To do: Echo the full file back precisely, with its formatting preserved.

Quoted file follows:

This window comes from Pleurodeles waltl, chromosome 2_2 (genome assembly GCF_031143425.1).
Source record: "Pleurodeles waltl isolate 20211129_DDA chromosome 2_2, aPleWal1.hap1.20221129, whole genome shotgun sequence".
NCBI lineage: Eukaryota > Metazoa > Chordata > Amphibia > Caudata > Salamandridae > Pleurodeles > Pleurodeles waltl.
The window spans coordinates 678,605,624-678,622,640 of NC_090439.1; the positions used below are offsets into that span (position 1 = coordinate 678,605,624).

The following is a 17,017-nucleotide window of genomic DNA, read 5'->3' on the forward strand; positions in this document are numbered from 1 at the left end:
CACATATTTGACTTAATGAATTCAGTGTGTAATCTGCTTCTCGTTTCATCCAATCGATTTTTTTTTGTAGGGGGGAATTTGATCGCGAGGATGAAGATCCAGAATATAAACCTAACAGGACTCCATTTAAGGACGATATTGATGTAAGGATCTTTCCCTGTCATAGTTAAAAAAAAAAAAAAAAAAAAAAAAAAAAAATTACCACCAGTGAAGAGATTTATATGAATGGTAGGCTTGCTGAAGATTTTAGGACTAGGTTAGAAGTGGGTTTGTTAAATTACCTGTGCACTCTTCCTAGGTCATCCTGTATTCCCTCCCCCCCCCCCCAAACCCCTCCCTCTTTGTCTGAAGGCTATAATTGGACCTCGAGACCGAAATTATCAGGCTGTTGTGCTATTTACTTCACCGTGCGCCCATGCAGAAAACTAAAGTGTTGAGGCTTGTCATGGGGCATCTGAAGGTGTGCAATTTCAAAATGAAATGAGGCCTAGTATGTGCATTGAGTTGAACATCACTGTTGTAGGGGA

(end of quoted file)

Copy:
This window comes from Pleurodeles waltl, chromosome 2_2 (genome assembly GCF_031143425.1).
Source record: "Pleurodeles waltl isolate 20211129_DDA chromosome 2_2, aPleWal1.hap1.20221129, whole genome shotgun sequence".
NCBI lineage: Eukaryota > Metazoa > Chordata > Amphibia > Caudata > Salamandridae > Pleurodeles > Pleurodeles waltl.
The window spans coordinates 678,605,624-678,622,640 of NC_090439.1; the positions used below are offsets into that span (position 1 = coordinate 678,605,624).

The following is a 17,017-nucleotide window of genomic DNA, read 5'->3' on the forward strand; positions in this document are numbered from 1 at the left end:
CACATATTTGACTTAATGAATTCAGTGTGTAATCTGCTTCTCGTTTCATCCAATCGATTTTTTTTTGTAGGGGGGAATTTGATCGCGAGGATGAAGATCCAGAATATAAACCTAACAGGACTCCATTTAAGGACGATATTGATGTAAGGATCTTTCCCTGTCATAGTTAAAAAAAAAAAAAAAAAAAAAAAAAAAAAATTACCACCAGTGAAGAGATTTATATGAATGGTAGGCTTGCTGAAGATTTTAGGACTAGGTTAGAAGTGGGTTTGTTAAATTACCTGTGCACTCTTCCTAGGTCATCCTGTATTCCCTCCCCCCCCCCCCAAACCCCTCCCTCTTTGTCTGAAGGCTATAATTGGACCTCGAGACCGAAATTATCAGGCTGTTGTGCTATTTACTTCACCGTGCGCCCATGCAGAAAACTAAAGTGTTGAGGCTTGTCATGGGGCATCTGAAGGTGTGCAATTTCAAAATGAAATGAGGCCTAGTATGTGCATTGAGTTGAACATCACTGTTGTAGGGGA